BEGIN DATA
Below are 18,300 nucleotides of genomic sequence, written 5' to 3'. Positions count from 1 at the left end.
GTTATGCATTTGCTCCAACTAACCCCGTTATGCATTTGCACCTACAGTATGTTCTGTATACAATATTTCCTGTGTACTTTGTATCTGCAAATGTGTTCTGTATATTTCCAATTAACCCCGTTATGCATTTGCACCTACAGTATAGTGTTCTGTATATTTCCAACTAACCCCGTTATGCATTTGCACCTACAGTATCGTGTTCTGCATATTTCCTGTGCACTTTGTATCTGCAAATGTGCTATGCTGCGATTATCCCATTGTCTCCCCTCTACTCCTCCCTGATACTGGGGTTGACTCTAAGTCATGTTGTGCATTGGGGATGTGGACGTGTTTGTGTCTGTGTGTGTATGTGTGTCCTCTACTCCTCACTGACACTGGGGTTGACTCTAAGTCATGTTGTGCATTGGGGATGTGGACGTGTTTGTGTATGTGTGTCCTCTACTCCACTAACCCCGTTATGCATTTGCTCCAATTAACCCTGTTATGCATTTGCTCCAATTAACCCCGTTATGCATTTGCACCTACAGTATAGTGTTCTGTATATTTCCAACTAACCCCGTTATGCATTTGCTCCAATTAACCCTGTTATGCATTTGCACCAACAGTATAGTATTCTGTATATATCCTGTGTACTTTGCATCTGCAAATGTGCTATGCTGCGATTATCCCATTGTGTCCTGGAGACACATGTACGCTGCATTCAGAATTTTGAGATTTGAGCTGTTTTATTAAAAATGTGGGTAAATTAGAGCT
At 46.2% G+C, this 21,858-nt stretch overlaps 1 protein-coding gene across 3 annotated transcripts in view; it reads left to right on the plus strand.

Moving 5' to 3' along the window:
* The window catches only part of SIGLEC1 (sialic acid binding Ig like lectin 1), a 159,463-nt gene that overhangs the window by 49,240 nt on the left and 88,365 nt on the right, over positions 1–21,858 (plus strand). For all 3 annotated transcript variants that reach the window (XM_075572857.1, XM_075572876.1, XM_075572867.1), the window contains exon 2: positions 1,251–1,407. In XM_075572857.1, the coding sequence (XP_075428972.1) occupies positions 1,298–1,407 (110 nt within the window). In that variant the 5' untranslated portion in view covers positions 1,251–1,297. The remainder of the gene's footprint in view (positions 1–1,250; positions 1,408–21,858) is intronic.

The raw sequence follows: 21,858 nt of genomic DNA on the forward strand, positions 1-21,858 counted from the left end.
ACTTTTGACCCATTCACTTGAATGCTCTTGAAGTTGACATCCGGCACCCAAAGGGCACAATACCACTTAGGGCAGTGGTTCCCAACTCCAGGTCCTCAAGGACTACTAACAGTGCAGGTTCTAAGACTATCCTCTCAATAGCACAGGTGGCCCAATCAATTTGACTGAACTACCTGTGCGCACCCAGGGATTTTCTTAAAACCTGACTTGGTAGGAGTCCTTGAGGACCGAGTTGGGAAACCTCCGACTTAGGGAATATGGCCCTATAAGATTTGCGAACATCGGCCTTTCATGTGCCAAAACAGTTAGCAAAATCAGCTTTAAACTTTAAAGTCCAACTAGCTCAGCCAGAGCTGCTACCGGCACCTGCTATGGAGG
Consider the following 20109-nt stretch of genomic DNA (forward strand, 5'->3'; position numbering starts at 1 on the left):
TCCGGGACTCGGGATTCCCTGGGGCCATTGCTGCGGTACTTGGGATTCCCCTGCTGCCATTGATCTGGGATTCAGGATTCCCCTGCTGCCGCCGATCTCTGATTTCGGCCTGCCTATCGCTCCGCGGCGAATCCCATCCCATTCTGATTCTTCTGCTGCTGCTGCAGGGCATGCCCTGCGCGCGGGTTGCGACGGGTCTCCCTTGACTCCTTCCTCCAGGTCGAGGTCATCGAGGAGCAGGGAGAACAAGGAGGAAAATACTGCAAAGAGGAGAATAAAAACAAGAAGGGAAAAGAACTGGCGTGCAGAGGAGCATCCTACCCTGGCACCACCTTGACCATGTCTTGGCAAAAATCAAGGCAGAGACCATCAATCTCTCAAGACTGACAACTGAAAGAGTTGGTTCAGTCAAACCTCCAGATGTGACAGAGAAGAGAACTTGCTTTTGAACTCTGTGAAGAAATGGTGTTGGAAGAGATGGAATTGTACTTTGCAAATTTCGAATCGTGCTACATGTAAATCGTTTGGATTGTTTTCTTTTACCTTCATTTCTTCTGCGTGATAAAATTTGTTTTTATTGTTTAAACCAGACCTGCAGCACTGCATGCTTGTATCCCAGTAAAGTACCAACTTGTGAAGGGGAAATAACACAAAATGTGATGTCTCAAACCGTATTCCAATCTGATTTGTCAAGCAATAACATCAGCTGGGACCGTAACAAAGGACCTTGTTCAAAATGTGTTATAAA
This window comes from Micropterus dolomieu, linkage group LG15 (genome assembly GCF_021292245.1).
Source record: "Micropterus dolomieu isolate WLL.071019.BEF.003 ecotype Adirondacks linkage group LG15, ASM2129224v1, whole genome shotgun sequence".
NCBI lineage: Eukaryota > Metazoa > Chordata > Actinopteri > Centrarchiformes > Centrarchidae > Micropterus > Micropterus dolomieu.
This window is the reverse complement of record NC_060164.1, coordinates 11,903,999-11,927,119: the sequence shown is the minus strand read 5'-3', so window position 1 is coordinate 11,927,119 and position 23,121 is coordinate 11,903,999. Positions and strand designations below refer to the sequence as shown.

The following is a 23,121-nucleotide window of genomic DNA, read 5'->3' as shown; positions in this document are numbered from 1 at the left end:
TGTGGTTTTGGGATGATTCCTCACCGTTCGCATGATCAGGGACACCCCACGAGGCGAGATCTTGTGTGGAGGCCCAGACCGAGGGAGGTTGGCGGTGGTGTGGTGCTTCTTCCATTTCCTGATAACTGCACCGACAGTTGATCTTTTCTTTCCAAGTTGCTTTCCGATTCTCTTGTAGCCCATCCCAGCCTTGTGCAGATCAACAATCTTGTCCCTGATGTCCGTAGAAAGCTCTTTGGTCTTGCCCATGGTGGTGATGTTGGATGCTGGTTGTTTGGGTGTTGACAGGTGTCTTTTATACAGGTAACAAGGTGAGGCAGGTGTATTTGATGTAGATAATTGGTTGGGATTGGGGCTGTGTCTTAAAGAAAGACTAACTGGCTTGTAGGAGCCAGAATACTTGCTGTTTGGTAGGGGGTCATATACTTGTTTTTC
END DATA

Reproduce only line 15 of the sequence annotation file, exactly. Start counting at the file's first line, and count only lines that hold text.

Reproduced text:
TGTGGTTTTGGGATGATTCCTCACCGTTCGCATGATCAGGGACACCCCACGAGGCGAGATCTTGTGTGGAGGCCCAGACCGAGGGAGGTTGGCGGTGGTGTGGTGCTTCTTCCATTTCCTGATAACTGCACCGACAGTTGATCTTTTCTTTCCAAGTTGCTTTCCGATTCTCTTGTAGCCCATCCCAGCCTTGTGCAGATCAACAATCTTGTCCCTGATGTCCGTAGAAAGCTCTTTGGTCTTGCCCATGGTGGTGATGTTGGATGCTGGTTGTTTGGGTGTTGACAGGTGTCTTTTATACAGGTAACAAGGTGAGGCAGGTGTATTTGATGTAGATAATTGGTTGGGATTGGGGCTGTGTCTTAAAGAAAGACTAACTGGCTTGTAGGAGCCAGAATACTTGCTGTTTGGTAGGGGGTCATATACTTGTTTTTC